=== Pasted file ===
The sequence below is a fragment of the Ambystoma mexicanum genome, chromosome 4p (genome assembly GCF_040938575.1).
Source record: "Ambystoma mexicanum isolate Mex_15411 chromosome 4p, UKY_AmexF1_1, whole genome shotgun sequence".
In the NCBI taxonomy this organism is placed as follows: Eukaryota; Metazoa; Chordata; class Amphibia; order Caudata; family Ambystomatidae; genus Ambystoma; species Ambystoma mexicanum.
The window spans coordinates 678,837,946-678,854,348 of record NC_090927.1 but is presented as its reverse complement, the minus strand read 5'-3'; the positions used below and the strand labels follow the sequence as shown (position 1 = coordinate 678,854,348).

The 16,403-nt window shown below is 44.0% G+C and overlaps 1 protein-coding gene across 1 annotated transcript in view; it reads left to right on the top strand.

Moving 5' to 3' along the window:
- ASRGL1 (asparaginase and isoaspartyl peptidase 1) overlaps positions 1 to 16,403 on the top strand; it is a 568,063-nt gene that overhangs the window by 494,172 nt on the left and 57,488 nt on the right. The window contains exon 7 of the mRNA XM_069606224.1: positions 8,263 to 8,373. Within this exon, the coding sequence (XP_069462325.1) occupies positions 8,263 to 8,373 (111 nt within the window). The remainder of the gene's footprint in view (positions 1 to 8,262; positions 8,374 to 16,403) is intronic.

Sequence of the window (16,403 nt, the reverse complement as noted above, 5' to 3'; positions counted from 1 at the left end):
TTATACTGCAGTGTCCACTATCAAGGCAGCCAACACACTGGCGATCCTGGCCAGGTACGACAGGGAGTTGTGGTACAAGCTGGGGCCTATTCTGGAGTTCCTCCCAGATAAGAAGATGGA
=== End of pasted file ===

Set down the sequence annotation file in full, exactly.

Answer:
The sequence below is a fragment of the Ambystoma mexicanum genome, chromosome 4p (genome assembly GCF_040938575.1).
Source record: "Ambystoma mexicanum isolate Mex_15411 chromosome 4p, UKY_AmexF1_1, whole genome shotgun sequence".
In the NCBI taxonomy this organism is placed as follows: Eukaryota; Metazoa; Chordata; class Amphibia; order Caudata; family Ambystomatidae; genus Ambystoma; species Ambystoma mexicanum.
The window spans coordinates 678,837,946-678,854,348 of record NC_090927.1 but is presented as its reverse complement, the minus strand read 5'-3'; the positions used below and the strand labels follow the sequence as shown (position 1 = coordinate 678,854,348).

The 16,403-nt window shown below is 44.0% G+C and overlaps 1 protein-coding gene across 1 annotated transcript in view; it reads left to right on the top strand.

Moving 5' to 3' along the window:
- ASRGL1 (asparaginase and isoaspartyl peptidase 1) overlaps positions 1 to 16,403 on the top strand; it is a 568,063-nt gene that overhangs the window by 494,172 nt on the left and 57,488 nt on the right. The window contains exon 7 of the mRNA XM_069606224.1: positions 8,263 to 8,373. Within this exon, the coding sequence (XP_069462325.1) occupies positions 8,263 to 8,373 (111 nt within the window). The remainder of the gene's footprint in view (positions 1 to 8,262; positions 8,374 to 16,403) is intronic.

Sequence of the window (16,403 nt, the reverse complement as noted above, 5' to 3'; positions counted from 1 at the left end):
TTATACTGCAGTGTCCACTATCAAGGCAGCCAACACACTGGCGATCCTGGCCAGGTACGACAGGGAGTTGTGGTACAAGCTGGGGCCTATTCTGGAGTTCCTCCCAGATAAGAAGATGGA